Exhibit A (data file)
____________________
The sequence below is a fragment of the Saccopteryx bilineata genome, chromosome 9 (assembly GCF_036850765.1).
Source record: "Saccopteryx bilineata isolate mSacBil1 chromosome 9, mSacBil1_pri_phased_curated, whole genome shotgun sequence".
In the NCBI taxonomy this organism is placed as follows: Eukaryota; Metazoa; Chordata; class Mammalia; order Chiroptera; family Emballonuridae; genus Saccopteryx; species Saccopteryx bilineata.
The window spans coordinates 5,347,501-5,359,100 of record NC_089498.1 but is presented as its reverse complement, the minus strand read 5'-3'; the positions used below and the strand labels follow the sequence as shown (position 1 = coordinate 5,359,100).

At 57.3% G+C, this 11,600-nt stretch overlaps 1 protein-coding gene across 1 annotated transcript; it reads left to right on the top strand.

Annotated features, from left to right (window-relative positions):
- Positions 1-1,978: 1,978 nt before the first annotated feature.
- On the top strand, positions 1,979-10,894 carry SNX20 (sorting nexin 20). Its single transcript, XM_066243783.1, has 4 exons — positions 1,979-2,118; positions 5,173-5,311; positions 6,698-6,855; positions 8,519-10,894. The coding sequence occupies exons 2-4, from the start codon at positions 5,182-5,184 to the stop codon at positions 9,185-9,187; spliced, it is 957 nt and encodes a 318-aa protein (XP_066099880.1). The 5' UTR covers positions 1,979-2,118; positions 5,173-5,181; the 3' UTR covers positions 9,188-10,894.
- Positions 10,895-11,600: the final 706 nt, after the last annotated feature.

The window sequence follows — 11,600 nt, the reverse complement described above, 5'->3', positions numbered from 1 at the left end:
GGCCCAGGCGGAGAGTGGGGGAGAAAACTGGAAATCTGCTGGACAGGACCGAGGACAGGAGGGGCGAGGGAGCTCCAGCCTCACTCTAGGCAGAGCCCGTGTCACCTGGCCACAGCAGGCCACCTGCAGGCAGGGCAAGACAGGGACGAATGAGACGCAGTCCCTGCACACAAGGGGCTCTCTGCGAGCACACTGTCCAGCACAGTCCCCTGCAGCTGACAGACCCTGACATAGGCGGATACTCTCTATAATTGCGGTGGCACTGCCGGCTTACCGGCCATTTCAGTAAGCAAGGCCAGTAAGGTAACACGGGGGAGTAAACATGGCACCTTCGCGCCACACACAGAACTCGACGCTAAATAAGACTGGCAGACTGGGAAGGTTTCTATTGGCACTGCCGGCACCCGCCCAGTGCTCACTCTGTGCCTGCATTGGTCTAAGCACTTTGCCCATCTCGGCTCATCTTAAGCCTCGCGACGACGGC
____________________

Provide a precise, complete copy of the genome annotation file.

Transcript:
The sequence below is a fragment of the Saccopteryx bilineata genome, chromosome 9 (assembly GCF_036850765.1).
Source record: "Saccopteryx bilineata isolate mSacBil1 chromosome 9, mSacBil1_pri_phased_curated, whole genome shotgun sequence".
In the NCBI taxonomy this organism is placed as follows: Eukaryota; Metazoa; Chordata; class Mammalia; order Chiroptera; family Emballonuridae; genus Saccopteryx; species Saccopteryx bilineata.
The window spans coordinates 5,347,501-5,359,100 of record NC_089498.1 but is presented as its reverse complement, the minus strand read 5'-3'; the positions used below and the strand labels follow the sequence as shown (position 1 = coordinate 5,359,100).

At 57.3% G+C, this 11,600-nt stretch overlaps 1 protein-coding gene across 1 annotated transcript; it reads left to right on the top strand.

Annotated features, from left to right (window-relative positions):
- Positions 1-1,978: 1,978 nt before the first annotated feature.
- On the top strand, positions 1,979-10,894 carry SNX20 (sorting nexin 20). Its single transcript, XM_066243783.1, has 4 exons — positions 1,979-2,118; positions 5,173-5,311; positions 6,698-6,855; positions 8,519-10,894. The coding sequence occupies exons 2-4, from the start codon at positions 5,182-5,184 to the stop codon at positions 9,185-9,187; spliced, it is 957 nt and encodes a 318-aa protein (XP_066099880.1). The 5' UTR covers positions 1,979-2,118; positions 5,173-5,181; the 3' UTR covers positions 9,188-10,894.
- Positions 10,895-11,600: the final 706 nt, after the last annotated feature.

The window sequence follows — 11,600 nt, the reverse complement described above, 5'->3', positions numbered from 1 at the left end:
GGCCCAGGCGGAGAGTGGGGGAGAAAACTGGAAATCTGCTGGACAGGACCGAGGACAGGAGGGGCGAGGGAGCTCCAGCCTCACTCTAGGCAGAGCCCGTGTCACCTGGCCACAGCAGGCCACCTGCAGGCAGGGCAAGACAGGGACGAATGAGACGCAGTCCCTGCACACAAGGGGCTCTCTGCGAGCACACTGTCCAGCACAGTCCCCTGCAGCTGACAGACCCTGACATAGGCGGATACTCTCTATAATTGCGGTGGCACTGCCGGCTTACCGGCCATTTCAGTAAGCAAGGCCAGTAAGGTAACACGGGGGAGTAAACATGGCACCTTCGCGCCACACACAGAACTCGACGCTAAATAAGACTGGCAGACTGGGAAGGTTTCTATTGGCACTGCCGGCACCCGCCCAGTGCTCACTCTGTGCCTGCATTGGTCTAAGCACTTTGCCCATCTCGGCTCATCTTAAGCCTCGCGACGACGGC